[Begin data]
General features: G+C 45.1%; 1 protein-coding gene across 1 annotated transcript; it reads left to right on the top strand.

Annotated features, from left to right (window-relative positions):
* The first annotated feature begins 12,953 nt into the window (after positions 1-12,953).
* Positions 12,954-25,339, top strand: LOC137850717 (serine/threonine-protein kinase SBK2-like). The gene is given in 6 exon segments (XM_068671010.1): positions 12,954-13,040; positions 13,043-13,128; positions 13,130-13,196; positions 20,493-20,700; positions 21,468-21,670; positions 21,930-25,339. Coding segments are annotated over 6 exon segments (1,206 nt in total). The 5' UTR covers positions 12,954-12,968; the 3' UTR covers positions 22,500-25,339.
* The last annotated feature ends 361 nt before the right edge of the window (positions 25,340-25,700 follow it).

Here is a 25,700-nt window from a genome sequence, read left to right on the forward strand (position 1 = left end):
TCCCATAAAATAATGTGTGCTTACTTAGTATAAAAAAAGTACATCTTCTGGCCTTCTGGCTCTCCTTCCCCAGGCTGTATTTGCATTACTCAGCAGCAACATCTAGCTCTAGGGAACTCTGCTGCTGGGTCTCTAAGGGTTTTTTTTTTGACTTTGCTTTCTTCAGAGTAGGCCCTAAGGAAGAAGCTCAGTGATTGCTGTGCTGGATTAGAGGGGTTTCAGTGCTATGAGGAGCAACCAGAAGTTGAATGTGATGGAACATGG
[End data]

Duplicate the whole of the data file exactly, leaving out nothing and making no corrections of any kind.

General features: G+C 45.1%; 1 protein-coding gene across 1 annotated transcript; it reads left to right on the top strand.

Annotated features, from left to right (window-relative positions):
* The first annotated feature begins 12,953 nt into the window (after positions 1-12,953).
* Positions 12,954-25,339, top strand: LOC137850717 (serine/threonine-protein kinase SBK2-like). The gene is given in 6 exon segments (XM_068671010.1): positions 12,954-13,040; positions 13,043-13,128; positions 13,130-13,196; positions 20,493-20,700; positions 21,468-21,670; positions 21,930-25,339. Coding segments are annotated over 6 exon segments (1,206 nt in total). The 5' UTR covers positions 12,954-12,968; the 3' UTR covers positions 22,500-25,339.
* The last annotated feature ends 361 nt before the right edge of the window (positions 25,340-25,700 follow it).

Here is a 25,700-nt window from a genome sequence, read left to right on the forward strand (position 1 = left end):
TCCCATAAAATAATGTGTGCTTACTTAGTATAAAAAAAGTACATCTTCTGGCCTTCTGGCTCTCCTTCCCCAGGCTGTATTTGCATTACTCAGCAGCAACATCTAGCTCTAGGGAACTCTGCTGCTGGGTCTCTAAGGGTTTTTTTTTTGACTTTGCTTTCTTCAGAGTAGGCCCTAAGGAAGAAGCTCAGTGATTGCTGTGCTGGATTAGAGGGGTTTCAGTGCTATGAGGAGCAACCAGAAGTTGAATGTGATGGAACATGG